Ouch baby... very ouch: The pains of trailer fees
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Ouch baby... very ouch: The pains of trailer fees

Aug 2022
Jan 2018
trailer fees - investing in unit trusts
"The grim irony of investing is that we investors as a group not only don't get what we pay for, we get precisely what we don't pay for."

– John Clifton 'Jack' Bogle, founder of Vanguard, which manages US$4.5 trillion

Imagine the car salesman has finally convinced you to join the Tesla cult. As you take your new Model S out for a spin, you're asked to pay a 3% fee for the key (upfront fee), and another fee if you decide to sell the car (exit fee).

Of course, you expect to pay for operating costs such as electricity, maintenance, insurance (expense ratio), but then you find out that part of those operating costs are actually paid back to this salesman who sold you the car for as long as you own it (trailer fee).

No one would buy Teslas if this actually happened.

Why do you not hold your investments in unit trusts to the same standard? Do you know how much and to whom you are paying these fees?

What are trailer fees?

Let's first dive into the trailer fee. The fund manager pays the trailer fee to the distributor on an ongoing basis for as long as an investor stays in the fund.

This is likely to cause self-interested behaviour on the part of the distributor, who will be incentivised to sell you funds that pay higher "trails", as the fees are called in industry lingo.

Many platforms that advertise "zero fees" are too good to be true — they can likely charge "zero" because they are actually getting paid handsomely (usually about 50% of the expense ratio) by the fund manager on an ongoing basis. This means that if your fund expense ratio is 2%, then 1% is going back to the salesman, and most investors are not aware this is happening.

Just how big is the impact of an extra 1% paid in fees?

Let's assume you invested $100,000 in two funds that had the same 10% annualised return (which is a very good return) before fees.

Fund A charges 2% per annum and pays 50% in trails. Fund B charges 1% per annum, with no trails. After 30 years, Fund B would have earned you an extra $320,502. That is 321% of returns that you are missing out on.

There are funds that do not pay trails, and we would urge you to get your hands on them. For example, Vanguard and Dimensional are two fund managers that refuse to pay trails, out of principle. By avoiding trails and the resultant trailer fees, your expense ratio is only paying for fees associated with return generation, the way it should be.

Ask your financial adviser for a full breakdown of your fees. You may uncover that you have been paying handsomely for those coffees and lunches.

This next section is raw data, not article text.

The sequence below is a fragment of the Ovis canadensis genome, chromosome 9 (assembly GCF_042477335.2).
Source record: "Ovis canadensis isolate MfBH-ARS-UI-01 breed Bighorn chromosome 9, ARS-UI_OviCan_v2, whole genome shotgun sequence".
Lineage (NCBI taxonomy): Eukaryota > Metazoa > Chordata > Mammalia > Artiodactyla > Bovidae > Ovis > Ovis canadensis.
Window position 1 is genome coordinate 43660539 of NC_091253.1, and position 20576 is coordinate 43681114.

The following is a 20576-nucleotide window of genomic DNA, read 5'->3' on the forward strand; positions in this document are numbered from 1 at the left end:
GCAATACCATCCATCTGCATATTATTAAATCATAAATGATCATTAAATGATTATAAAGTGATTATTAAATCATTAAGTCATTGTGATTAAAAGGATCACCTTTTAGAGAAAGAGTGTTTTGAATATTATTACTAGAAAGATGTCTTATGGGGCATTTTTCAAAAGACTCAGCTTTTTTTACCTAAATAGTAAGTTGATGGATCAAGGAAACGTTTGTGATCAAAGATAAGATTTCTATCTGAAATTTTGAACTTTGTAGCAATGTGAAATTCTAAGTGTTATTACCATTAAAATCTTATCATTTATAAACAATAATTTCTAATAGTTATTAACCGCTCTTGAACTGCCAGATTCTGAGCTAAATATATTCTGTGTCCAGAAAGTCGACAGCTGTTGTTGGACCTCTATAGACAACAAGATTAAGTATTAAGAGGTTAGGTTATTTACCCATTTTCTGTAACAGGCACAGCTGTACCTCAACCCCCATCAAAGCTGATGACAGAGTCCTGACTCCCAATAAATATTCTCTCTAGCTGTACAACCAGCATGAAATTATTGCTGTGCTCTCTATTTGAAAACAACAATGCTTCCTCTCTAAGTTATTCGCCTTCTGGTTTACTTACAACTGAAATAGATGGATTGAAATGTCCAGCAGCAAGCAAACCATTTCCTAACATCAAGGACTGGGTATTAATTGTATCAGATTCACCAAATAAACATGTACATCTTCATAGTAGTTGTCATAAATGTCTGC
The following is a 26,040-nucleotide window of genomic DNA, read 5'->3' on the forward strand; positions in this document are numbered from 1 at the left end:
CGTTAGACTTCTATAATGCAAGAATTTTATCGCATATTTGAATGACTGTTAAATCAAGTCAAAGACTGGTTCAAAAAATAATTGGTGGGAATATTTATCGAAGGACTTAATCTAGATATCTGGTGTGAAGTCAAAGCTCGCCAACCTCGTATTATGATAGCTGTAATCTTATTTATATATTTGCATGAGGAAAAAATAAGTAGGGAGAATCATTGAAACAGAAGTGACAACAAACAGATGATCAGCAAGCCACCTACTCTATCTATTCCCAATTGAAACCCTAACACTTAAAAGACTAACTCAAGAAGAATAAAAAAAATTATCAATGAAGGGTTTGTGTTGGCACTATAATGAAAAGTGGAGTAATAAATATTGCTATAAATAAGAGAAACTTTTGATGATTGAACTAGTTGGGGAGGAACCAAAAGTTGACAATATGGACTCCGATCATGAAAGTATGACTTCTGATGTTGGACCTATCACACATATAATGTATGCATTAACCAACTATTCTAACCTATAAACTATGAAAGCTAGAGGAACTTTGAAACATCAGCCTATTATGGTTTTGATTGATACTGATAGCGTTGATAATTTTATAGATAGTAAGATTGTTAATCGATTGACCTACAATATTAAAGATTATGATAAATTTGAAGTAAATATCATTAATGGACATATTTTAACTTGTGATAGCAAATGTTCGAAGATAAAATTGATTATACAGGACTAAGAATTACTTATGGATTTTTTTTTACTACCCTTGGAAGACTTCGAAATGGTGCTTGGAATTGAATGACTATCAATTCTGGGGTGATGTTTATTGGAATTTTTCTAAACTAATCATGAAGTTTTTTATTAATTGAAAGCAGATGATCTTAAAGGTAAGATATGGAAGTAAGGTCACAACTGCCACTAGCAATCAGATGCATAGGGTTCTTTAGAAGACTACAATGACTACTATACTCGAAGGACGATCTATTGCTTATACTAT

Glossary of unit trust terms

Here's a list of terms commonly associated with investing in unit trusts, which are also known as mutual funds in the US.


  1. Upfront/subscription fees: Fees charged upfront by banks, financial advisers, and brokers for selling you a fund — typically around 2% to 5% in Singapore
  2. Exit fees: Fees charged by banks, financial advisers, and brokers when you exit a fund position, usually within a given time from investment — typically about 1% in Singapore
  3. Brokerage fees: Fees charged by banks, financial advisers, and brokers for executing the transaction of a fund — this can be either a fixed fee, such as $20 per transaction, or a percentage-based fee, such as 0.25% of the transaction size
  4. "Wrap" fees: Annual fee charged by banks, financial advisers, and brokers for the use of their platform and/or investment advice —typically 0.2% to 1%
  5. Expense ratios: An annual fee that funds charge for fund expenses, including management fees, administrative fees, and operating costs. This is deducted from a fund's net asset value (NAV), and accrued on a daily basis. It is typically 1% to 2.5% in Singapore, but can also range from 0.05% to 3.5% per annum depending on the fund.


  1. Trailer fees: Fund managers pay the bank, financial adviser, or broker who sold you the fund an annual fee, which comes out of the expense ratio of the fund and is typically around 50% of the expense ratio for funds that do pay trails.
  2. Trading costs: A fund's total expense ratio does not account for trading costs incurred by the fund itself, such as brokerage commissions, bid-ask spreads, and market impact (for instance, a large order can move a price disadvantageously). It's important to choose funds that actively try to minimise these costs through execution and managing turnover.

Read more: Unit trust fees are a mystery — they shouldn't be

Having learnt about unit trusts, here's a simple glossary of other common investing terms, such as equity fund, passive investing, and dividends.

Transparent pricing

Endowus charges an all-in fee per annum (inclusive of GST). There is no upfront sales fee and transaction fee, and we give you 100% Cashback on trailer fees, so that you keep much, much more of your returns.

We make clear that the fee we earn is the price tag for access to the funds available on our platform. We want to stay independent to recommend low-cost solutions that best suit your needs, and that lets you keep the returns that rightfully belong to you. This helps us commit to your long-term financial well-being.

Click here for details on our transparent pricing and how we're fighting for lower and fairer fees. For peace of mind and conflict-free investment solutions, get started with Endowus.


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